Now, this doesn’t mean that you should pick any emotional topic and make it part of your marketing. Always had been using confidence at the core of their business for years, albeit only in terms of functionality (their products won’t let you down). But it wasn’t a big leap for them to focus a campaign on emotional confidence in adolescent girls.

Try to brainstorm ways that your business can make a positive impact. Maybe you can give back to your community or, like Always, you can be a catalyst for change. If you can show your customers that your business cares about the same issues that they do, you will create a bond with them that will outlast a single sale or promotion.

Unhappy employees lead to unsatisfied customers.

Just like you want your business to embody values that attracts long-term customers, your employees should be ambassadors for those values. It’s important that you create a good company culture and foster employees who are passionate about your business and their work. When your customers encounter your employees, whether through sales or customer service, they will remember how they were treated.

When asked what defines poor customer service, data shows that 73% of people cite rude and incompetent staff as their primary issue. Furthermore, consumers are more likely to feel good about the level of service they receive if employees spend more time with them. Surprisingly, customers are willing to wait to receive a response or sit on hold as long as they don’t feel rushed through their complaints or concerns.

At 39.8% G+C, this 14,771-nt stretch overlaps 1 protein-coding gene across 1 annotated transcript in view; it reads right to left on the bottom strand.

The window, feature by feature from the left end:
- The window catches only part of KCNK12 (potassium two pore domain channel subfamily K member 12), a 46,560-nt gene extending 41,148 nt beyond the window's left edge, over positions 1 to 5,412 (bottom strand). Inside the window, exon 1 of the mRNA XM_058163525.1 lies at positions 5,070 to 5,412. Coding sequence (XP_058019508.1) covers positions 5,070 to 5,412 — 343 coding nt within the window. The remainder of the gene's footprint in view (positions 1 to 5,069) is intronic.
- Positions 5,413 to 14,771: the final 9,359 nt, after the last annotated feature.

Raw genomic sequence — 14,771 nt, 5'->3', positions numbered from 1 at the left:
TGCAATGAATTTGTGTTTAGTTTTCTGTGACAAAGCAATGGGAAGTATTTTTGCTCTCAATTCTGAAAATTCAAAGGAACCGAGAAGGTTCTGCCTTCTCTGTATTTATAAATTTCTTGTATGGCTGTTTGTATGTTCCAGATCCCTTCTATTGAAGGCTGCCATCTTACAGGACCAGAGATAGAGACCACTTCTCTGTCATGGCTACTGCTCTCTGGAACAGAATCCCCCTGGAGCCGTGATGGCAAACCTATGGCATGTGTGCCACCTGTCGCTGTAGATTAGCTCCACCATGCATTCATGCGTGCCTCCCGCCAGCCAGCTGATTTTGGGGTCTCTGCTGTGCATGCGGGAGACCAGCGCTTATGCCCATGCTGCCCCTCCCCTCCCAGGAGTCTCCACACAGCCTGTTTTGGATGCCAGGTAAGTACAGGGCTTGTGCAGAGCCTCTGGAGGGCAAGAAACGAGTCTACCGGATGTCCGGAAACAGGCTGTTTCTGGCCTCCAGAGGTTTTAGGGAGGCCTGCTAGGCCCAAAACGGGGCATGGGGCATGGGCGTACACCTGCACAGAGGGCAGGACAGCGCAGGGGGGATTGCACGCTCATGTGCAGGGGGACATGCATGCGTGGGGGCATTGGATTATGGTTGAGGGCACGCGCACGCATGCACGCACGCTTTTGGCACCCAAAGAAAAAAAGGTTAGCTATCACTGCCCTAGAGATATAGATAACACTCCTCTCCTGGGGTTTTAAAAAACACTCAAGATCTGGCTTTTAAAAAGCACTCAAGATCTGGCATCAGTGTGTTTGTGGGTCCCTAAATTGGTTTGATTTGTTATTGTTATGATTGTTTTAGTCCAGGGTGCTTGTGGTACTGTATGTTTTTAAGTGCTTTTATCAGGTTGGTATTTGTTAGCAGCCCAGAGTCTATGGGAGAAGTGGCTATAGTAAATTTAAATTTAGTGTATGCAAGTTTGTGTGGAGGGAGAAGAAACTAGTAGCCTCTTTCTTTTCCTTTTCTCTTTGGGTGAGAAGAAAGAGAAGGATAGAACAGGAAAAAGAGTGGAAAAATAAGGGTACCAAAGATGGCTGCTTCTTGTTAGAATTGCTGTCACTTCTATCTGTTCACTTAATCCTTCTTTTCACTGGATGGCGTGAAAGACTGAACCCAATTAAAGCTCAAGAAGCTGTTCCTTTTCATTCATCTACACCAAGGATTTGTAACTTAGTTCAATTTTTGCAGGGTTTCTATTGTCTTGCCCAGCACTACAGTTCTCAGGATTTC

You only get one shot at a second chance.

When it comes to customer satisfaction, the good news is you might get a second chance if something goes wrong. However, one more chance is all you’ll get.

Customers know that mistakes happen. And according to data, 95% of complaining customers are willing to overlook a serious service mishap if the problem is resolved in the next interaction they have with a company (source). But if the customer is unsatisfied the second time, their opinion about a company will be set in stone. Therefore, it’s very much worth your while to ensure that customer complaints are taken seriously and that your staff is trained to remedy errors as thoroughly as possible.

And in addition to training in customer care, your customer service team needs to have the authority to make decisions that benefit the customer. It is frustrating for everyone involved if a customer calls a someone who must constantly check in with a supervisor to fix an issue. This puts stress on the system and makes it more likely that your customer service representative will choose inaction instead of taking the lead to fix an issue.